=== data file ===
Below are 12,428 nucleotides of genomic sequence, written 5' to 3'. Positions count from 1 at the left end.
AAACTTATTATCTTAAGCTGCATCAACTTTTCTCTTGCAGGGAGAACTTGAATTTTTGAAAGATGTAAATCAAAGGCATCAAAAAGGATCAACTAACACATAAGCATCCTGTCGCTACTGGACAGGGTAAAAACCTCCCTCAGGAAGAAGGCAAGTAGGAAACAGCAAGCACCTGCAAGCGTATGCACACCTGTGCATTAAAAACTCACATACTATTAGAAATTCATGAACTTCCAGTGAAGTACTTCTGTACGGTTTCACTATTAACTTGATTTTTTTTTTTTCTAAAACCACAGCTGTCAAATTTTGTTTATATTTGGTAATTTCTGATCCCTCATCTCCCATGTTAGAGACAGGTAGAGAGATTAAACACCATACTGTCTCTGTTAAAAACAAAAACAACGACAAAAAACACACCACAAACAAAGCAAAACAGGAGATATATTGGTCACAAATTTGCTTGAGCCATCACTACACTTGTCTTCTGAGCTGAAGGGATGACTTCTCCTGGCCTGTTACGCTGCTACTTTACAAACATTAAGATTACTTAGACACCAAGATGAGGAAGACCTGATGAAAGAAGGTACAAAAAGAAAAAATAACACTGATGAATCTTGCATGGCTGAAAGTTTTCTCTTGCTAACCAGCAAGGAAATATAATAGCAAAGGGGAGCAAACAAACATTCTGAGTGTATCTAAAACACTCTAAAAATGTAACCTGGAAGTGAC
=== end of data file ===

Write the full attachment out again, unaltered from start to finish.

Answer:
Below are 12,428 nucleotides of genomic sequence, written 5' to 3'. Positions count from 1 at the left end.
AAACTTATTATCTTAAGCTGCATCAACTTTTCTCTTGCAGGGAGAACTTGAATTTTTGAAAGATGTAAATCAAAGGCATCAAAAAGGATCAACTAACACATAAGCATCCTGTCGCTACTGGACAGGGTAAAAACCTCCCTCAGGAAGAAGGCAAGTAGGAAACAGCAAGCACCTGCAAGCGTATGCACACCTGTGCATTAAAAACTCACATACTATTAGAAATTCATGAACTTCCAGTGAAGTACTTCTGTACGGTTTCACTATTAACTTGATTTTTTTTTTTTCTAAAACCACAGCTGTCAAATTTTGTTTATATTTGGTAATTTCTGATCCCTCATCTCCCATGTTAGAGACAGGTAGAGAGATTAAACACCATACTGTCTCTGTTAAAAACAAAAACAACGACAAAAAACACACCACAAACAAAGCAAAACAGGAGATATATTGGTCACAAATTTGCTTGAGCCATCACTACACTTGTCTTCTGAGCTGAAGGGATGACTTCTCCTGGCCTGTTACGCTGCTACTTTACAAACATTAAGATTACTTAGACACCAAGATGAGGAAGACCTGATGAAAGAAGGTACAAAAAGAAAAAATAACACTGATGAATCTTGCATGGCTGAAAGTTTTCTCTTGCTAACCAGCAAGGAAATATAATAGCAAAGGGGAGCAAACAAACATTCTGAGTGTATCTAAAACACTCTAAAAATGTAACCTGGAAGTGAC